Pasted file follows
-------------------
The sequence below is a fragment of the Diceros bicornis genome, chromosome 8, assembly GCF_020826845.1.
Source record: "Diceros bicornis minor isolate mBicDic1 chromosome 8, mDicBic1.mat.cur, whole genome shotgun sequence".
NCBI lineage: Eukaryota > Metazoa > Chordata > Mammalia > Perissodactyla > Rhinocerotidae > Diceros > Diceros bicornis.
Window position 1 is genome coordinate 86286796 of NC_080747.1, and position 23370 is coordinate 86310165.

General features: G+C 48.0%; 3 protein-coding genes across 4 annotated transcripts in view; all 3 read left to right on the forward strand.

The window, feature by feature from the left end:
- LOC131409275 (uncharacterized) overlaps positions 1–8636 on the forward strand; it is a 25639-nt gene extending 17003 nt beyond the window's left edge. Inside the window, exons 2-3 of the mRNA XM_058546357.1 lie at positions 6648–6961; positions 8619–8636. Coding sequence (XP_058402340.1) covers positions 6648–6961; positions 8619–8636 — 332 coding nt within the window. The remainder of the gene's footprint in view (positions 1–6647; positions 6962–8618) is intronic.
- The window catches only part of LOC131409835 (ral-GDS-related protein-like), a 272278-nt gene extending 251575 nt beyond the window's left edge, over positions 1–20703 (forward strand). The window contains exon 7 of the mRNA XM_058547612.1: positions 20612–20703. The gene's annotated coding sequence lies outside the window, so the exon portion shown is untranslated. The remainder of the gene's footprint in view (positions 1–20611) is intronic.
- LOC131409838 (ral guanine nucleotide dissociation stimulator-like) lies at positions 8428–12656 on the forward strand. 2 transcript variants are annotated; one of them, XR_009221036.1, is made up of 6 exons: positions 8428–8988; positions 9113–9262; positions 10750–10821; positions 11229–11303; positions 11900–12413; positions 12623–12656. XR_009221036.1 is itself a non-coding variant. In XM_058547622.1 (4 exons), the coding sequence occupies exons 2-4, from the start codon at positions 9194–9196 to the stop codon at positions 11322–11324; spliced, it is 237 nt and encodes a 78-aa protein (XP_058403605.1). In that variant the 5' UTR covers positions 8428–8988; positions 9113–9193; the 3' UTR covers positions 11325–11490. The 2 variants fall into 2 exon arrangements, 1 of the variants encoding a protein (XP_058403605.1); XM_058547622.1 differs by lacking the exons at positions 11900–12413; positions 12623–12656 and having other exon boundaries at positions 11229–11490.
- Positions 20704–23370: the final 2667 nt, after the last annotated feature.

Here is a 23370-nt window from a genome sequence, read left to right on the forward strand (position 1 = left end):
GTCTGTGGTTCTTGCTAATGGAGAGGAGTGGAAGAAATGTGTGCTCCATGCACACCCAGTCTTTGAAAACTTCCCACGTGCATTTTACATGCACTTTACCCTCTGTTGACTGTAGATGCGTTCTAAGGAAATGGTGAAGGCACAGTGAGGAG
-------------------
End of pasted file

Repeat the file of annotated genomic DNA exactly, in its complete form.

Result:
The sequence below is a fragment of the Diceros bicornis genome, chromosome 8, assembly GCF_020826845.1.
Source record: "Diceros bicornis minor isolate mBicDic1 chromosome 8, mDicBic1.mat.cur, whole genome shotgun sequence".
NCBI lineage: Eukaryota > Metazoa > Chordata > Mammalia > Perissodactyla > Rhinocerotidae > Diceros > Diceros bicornis.
Window position 1 is genome coordinate 86286796 of NC_080747.1, and position 23370 is coordinate 86310165.

General features: G+C 48.0%; 3 protein-coding genes across 4 annotated transcripts in view; all 3 read left to right on the forward strand.

The window, feature by feature from the left end:
- LOC131409275 (uncharacterized) overlaps positions 1–8636 on the forward strand; it is a 25639-nt gene extending 17003 nt beyond the window's left edge. Inside the window, exons 2-3 of the mRNA XM_058546357.1 lie at positions 6648–6961; positions 8619–8636. Coding sequence (XP_058402340.1) covers positions 6648–6961; positions 8619–8636 — 332 coding nt within the window. The remainder of the gene's footprint in view (positions 1–6647; positions 6962–8618) is intronic.
- The window catches only part of LOC131409835 (ral-GDS-related protein-like), a 272278-nt gene extending 251575 nt beyond the window's left edge, over positions 1–20703 (forward strand). The window contains exon 7 of the mRNA XM_058547612.1: positions 20612–20703. The gene's annotated coding sequence lies outside the window, so the exon portion shown is untranslated. The remainder of the gene's footprint in view (positions 1–20611) is intronic.
- LOC131409838 (ral guanine nucleotide dissociation stimulator-like) lies at positions 8428–12656 on the forward strand. 2 transcript variants are annotated; one of them, XR_009221036.1, is made up of 6 exons: positions 8428–8988; positions 9113–9262; positions 10750–10821; positions 11229–11303; positions 11900–12413; positions 12623–12656. XR_009221036.1 is itself a non-coding variant. In XM_058547622.1 (4 exons), the coding sequence occupies exons 2-4, from the start codon at positions 9194–9196 to the stop codon at positions 11322–11324; spliced, it is 237 nt and encodes a 78-aa protein (XP_058403605.1). In that variant the 5' UTR covers positions 8428–8988; positions 9113–9193; the 3' UTR covers positions 11325–11490. The 2 variants fall into 2 exon arrangements, 1 of the variants encoding a protein (XP_058403605.1); XM_058547622.1 differs by lacking the exons at positions 11900–12413; positions 12623–12656 and having other exon boundaries at positions 11229–11490.
- Positions 20704–23370: the final 2667 nt, after the last annotated feature.

Here is a 23370-nt window from a genome sequence, read left to right on the forward strand (position 1 = left end):
GTCTGTGGTTCTTGCTAATGGAGAGGAGTGGAAGAAATGTGTGCTCCATGCACACCCAGTCTTTGAAAACTTCCCACGTGCATTTTACATGCACTTTACCCTCTGTTGACTGTAGATGCGTTCTAAGGAAATGGTGAAGGCACAGTGAGGAG